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In American law: Finder gets the thing if it is lost, owner gets it if it is mislaidVALUES SUBJECT TO OWNERSHIP (III-1)•PersonhoodoWhether there are certain interests that are inappropriate for treatment as property because they are too closely connected to personhood. oProperty and the Human BodyNewman v. Sathyavaglswaran (III-2) (coroner removed the child’s corneas without the notification of consent of parents) Held that•States must provide due process of law to parents before removing the corneas oUnder current California law, the coroner can only remove corneas if the consent form was issued by the donor or was obtained by next of kinoThe burden is on the state to provide notice to the next of kinoThe question is whether the next of kin have a property interest in the corneas, regardless of them being labeled “quasi-property”oDissent: caring for deceased is a duty not a rightMoore v. Regents of the University of California (III-12) (D treated P and told P that he will remove his spleen and use it for research. Did not tell him that the cells from the spleen could be worth a lot of money. P sued for conversion and breach of disclosure duty by physician) Held that•Conversion - a tort that protects against interference with possessory and ownership interest in personal property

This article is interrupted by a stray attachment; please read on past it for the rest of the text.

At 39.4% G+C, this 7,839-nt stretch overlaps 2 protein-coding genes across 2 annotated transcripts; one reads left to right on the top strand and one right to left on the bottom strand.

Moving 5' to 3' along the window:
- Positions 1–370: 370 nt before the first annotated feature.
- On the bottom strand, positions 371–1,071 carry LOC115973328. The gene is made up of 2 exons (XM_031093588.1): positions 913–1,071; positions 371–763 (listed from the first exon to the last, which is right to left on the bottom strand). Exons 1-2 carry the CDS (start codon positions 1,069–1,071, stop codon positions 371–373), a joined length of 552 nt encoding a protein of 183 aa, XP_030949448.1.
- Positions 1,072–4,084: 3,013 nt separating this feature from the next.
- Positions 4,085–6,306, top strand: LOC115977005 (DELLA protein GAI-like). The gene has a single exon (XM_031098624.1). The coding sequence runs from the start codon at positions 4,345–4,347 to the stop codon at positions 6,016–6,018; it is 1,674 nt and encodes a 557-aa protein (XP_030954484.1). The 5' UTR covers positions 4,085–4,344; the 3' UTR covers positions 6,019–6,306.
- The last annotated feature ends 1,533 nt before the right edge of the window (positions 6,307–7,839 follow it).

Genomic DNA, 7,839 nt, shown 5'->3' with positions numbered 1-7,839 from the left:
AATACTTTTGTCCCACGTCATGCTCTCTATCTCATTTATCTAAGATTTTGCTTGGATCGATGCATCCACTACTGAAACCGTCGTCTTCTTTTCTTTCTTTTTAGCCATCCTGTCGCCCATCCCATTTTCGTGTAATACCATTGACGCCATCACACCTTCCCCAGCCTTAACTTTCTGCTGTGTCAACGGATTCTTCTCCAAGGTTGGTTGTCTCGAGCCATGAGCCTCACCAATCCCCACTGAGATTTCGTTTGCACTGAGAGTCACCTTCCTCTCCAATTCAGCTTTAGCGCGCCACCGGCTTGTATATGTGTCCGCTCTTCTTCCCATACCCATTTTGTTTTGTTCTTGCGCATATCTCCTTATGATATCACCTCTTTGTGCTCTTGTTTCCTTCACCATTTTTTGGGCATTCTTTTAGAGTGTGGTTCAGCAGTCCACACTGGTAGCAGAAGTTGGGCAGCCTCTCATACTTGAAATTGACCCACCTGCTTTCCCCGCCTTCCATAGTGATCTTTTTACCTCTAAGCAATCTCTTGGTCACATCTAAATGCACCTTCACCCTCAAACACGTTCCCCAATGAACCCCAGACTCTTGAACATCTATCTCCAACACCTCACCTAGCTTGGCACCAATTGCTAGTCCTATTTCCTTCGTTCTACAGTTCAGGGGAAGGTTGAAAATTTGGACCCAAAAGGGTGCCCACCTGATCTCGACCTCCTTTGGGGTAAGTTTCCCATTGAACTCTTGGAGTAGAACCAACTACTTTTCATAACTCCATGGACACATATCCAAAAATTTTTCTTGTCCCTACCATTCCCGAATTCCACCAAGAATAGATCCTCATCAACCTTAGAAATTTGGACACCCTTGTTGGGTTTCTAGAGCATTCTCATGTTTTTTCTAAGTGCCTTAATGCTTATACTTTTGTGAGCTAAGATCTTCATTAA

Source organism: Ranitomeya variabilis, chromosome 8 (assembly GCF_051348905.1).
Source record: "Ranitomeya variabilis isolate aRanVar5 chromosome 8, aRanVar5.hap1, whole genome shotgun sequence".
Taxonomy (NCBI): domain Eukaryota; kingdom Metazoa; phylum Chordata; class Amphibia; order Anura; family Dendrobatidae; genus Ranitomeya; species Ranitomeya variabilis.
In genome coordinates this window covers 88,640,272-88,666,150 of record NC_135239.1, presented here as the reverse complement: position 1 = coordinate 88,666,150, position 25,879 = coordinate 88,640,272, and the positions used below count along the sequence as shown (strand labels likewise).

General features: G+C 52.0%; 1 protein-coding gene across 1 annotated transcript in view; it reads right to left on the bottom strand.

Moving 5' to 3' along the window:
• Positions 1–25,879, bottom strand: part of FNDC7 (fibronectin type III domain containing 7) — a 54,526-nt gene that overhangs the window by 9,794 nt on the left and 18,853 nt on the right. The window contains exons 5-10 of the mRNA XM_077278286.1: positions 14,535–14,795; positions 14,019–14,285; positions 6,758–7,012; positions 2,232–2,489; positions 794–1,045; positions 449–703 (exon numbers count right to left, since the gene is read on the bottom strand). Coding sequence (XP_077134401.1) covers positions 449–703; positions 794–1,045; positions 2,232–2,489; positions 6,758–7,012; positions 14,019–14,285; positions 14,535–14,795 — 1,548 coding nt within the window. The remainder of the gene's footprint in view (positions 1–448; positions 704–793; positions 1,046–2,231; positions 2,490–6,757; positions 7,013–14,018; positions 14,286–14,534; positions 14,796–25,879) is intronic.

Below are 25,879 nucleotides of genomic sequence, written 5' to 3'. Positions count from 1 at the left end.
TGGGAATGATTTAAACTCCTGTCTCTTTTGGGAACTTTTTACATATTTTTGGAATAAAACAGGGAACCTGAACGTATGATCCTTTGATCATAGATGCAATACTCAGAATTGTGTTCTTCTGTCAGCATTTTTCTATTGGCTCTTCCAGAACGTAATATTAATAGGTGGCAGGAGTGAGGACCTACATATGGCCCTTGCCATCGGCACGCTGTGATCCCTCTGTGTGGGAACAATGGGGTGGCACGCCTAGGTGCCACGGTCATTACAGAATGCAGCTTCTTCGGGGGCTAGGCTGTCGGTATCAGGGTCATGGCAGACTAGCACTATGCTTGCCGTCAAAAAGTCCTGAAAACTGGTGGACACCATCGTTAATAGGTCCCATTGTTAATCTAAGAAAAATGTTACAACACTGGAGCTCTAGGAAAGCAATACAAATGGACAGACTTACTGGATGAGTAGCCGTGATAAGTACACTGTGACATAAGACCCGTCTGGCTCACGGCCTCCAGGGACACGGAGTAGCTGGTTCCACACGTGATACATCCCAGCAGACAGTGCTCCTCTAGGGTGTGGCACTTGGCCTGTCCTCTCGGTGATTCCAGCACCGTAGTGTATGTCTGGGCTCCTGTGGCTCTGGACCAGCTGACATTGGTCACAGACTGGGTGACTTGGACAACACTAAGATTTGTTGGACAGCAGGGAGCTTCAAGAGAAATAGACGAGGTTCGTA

•A person does not have property rights in his spleen following its removal from his bodyoTo establish conversion, P must establish an actual interference with his ownership or rights of possessionP did not intent to retain possession of his spleen must prove ownership of what they donated after the donation CA law does not support the premise that a donor retains ownership of what is removed•Has a right to sue the doctors for failure to disclose their economic interest in the spleenHecht v. Superior Court (III-25) (O died and in his will left his sperm to P. O’s family wanted the sperm destroyed. Lower court ordered the sperm destroyed. P appealed.) held that•Sperm deposited in a sperm bank is the property of the donor and could be devised by willoFrozen embryo is neither a person nor property but is entitled special respect because of the potential for human life – in dispute, party that wants to have child prevails over destructors unless party wants to donate, then destructors prevailoIt is not decided whether sperm is propopertyoArtists’ Moral Rights (III-33)Should artists retain some control over the use their creations are put by future owners?Moakley v. Eastwick (P, artist, sues D, church, for unauthorized demolition of a mosaic created by P.) Held thatArt Preservation Act•Moral rights of artists derives from protecting artist’s reputation.